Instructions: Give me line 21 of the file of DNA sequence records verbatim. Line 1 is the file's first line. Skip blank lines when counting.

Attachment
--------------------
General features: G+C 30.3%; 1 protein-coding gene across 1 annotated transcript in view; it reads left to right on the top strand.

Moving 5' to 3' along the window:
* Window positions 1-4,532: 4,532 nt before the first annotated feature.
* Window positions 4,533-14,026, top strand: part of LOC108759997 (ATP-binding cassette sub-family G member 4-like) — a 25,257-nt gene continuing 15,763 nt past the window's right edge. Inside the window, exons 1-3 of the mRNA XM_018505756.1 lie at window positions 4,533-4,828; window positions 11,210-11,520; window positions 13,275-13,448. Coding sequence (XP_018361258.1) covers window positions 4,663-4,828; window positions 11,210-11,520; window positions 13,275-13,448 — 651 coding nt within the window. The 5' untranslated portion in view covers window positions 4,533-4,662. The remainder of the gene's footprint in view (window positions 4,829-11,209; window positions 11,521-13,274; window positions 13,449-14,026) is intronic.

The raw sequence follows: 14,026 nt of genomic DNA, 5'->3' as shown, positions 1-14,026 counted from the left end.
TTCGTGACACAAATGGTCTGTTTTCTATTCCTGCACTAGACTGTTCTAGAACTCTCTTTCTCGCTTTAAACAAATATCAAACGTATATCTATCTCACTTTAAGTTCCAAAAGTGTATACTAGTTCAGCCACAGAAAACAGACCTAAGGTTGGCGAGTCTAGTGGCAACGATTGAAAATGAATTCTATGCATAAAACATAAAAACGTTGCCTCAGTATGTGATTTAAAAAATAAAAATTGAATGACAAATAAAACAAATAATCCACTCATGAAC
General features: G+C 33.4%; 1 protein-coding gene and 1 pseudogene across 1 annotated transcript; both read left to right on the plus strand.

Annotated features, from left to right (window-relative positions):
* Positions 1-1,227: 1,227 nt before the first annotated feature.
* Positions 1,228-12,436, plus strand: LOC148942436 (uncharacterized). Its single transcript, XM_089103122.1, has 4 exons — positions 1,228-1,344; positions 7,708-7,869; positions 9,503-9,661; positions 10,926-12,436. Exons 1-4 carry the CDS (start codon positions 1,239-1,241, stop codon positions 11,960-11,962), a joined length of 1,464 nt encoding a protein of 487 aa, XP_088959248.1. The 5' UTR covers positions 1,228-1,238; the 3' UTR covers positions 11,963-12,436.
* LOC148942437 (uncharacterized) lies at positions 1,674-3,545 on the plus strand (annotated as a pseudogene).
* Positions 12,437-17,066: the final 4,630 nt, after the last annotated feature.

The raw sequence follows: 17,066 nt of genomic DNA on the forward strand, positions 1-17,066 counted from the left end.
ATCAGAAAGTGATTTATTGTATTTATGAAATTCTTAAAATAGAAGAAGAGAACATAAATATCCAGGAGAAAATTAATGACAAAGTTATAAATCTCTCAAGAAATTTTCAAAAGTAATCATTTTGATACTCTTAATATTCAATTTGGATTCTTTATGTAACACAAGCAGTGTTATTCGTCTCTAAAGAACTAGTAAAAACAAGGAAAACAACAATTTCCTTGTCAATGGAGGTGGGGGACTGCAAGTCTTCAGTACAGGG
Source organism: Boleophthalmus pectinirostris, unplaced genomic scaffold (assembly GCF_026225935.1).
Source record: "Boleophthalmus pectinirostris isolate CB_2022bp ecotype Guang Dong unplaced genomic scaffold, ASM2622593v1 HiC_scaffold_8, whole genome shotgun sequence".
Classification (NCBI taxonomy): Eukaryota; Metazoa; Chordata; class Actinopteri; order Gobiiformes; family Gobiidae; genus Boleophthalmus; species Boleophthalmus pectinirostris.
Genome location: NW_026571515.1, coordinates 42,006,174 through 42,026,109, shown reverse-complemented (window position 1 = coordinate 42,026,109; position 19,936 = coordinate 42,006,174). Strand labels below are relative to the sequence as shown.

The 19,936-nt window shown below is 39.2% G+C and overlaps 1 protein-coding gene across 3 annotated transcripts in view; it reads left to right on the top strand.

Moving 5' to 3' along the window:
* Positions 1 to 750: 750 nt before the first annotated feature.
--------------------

* Positions 1 to 750: 750 nt before the first annotated feature.